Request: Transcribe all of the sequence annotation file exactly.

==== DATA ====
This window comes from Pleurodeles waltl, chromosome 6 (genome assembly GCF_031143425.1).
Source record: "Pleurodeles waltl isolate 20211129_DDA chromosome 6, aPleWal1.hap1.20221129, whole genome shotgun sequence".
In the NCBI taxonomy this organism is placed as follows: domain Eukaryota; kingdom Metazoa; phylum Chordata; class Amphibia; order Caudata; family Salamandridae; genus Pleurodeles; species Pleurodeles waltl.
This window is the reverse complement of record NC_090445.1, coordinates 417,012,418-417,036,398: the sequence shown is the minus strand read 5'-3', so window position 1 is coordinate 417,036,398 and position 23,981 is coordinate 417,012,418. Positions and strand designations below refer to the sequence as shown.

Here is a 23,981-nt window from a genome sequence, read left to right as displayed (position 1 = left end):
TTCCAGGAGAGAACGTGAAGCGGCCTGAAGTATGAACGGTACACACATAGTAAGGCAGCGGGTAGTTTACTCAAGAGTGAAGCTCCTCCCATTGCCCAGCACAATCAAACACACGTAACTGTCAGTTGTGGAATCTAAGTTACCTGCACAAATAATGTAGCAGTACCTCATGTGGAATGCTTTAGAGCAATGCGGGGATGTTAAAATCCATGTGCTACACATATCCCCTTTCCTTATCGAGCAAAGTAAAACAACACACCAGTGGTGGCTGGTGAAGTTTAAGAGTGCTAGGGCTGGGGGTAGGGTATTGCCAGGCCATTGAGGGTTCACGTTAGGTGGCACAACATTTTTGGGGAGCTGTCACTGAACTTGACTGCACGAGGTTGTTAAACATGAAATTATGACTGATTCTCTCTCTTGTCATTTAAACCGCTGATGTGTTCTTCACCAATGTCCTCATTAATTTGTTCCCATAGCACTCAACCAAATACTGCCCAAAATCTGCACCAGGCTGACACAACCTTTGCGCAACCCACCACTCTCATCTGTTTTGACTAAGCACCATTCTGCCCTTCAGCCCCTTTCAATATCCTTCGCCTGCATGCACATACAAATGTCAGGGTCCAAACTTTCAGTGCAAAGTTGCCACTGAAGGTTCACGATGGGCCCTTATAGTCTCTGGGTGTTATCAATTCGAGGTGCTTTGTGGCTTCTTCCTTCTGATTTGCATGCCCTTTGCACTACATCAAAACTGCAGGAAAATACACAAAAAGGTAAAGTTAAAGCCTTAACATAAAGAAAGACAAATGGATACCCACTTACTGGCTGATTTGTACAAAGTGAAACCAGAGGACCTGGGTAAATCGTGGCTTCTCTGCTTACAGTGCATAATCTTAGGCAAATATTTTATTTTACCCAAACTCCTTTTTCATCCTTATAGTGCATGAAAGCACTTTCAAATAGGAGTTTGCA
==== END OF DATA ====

This window comes from Pleurodeles waltl, chromosome 6 (genome assembly GCF_031143425.1).
Source record: "Pleurodeles waltl isolate 20211129_DDA chromosome 6, aPleWal1.hap1.20221129, whole genome shotgun sequence".
In the NCBI taxonomy this organism is placed as follows: domain Eukaryota; kingdom Metazoa; phylum Chordata; class Amphibia; order Caudata; family Salamandridae; genus Pleurodeles; species Pleurodeles waltl.
This window is the reverse complement of record NC_090445.1, coordinates 417,012,418-417,036,398: the sequence shown is the minus strand read 5'-3', so window position 1 is coordinate 417,036,398 and position 23,981 is coordinate 417,012,418. Positions and strand designations below refer to the sequence as shown.

Here is a 23,981-nt window from a genome sequence, read left to right as displayed (position 1 = left end):
TTCCAGGAGAGAACGTGAAGCGGCCTGAAGTATGAACGGTACACACATAGTAAGGCAGCGGGTAGTTTACTCAAGAGTGAAGCTCCTCCCATTGCCCAGCACAATCAAACACACGTAACTGTCAGTTGTGGAATCTAAGTTACCTGCACAAATAATGTAGCAGTACCTCATGTGGAATGCTTTAGAGCAATGCGGGGATGTTAAAATCCATGTGCTACACATATCCCCTTTCCTTATCGAGCAAAGTAAAACAACACACCAGTGGTGGCTGGTGAAGTTTAAGAGTGCTAGGGCTGGGGGTAGGGTATTGCCAGGCCATTGAGGGTTCACGTTAGGTGGCACAACATTTTTGGGGAGCTGTCACTGAACTTGACTGCACGAGGTTGTTAAACATGAAATTATGACTGATTCTCTCTCTTGTCATTTAAACCGCTGATGTGTTCTTCACCAATGTCCTCATTAATTTGTTCCCATAGCACTCAACCAAATACTGCCCAAAATCTGCACCAGGCTGACACAACCTTTGCGCAACCCACCACTCTCATCTGTTTTGACTAAGCACCATTCTGCCCTTCAGCCCCTTTCAATATCCTTCGCCTGCATGCACATACAAATGTCAGGGTCCAAACTTTCAGTGCAAAGTTGCCACTGAAGGTTCACGATGGGCCCTTATAGTCTCTGGGTGTTATCAATTCGAGGTGCTTTGTGGCTTCTTCCTTCTGATTTGCATGCCCTTTGCACTACATCAAAACTGCAGGAAAATACACAAAAAGGTAAAGTTAAAGCCTTAACATAAAGAAAGACAAATGGATACCCACTTACTGGCTGATTTGTACAAAGTGAAACCAGAGGACCTGGGTAAATCGTGGCTTCTCTGCTTACAGTGCATAATCTTAGGCAAATATTTTATTTTACCCAAACTCCTTTTTCATCCTTATAGTGCATGAAAGCACTTTCAAATAGGAGTTTGCA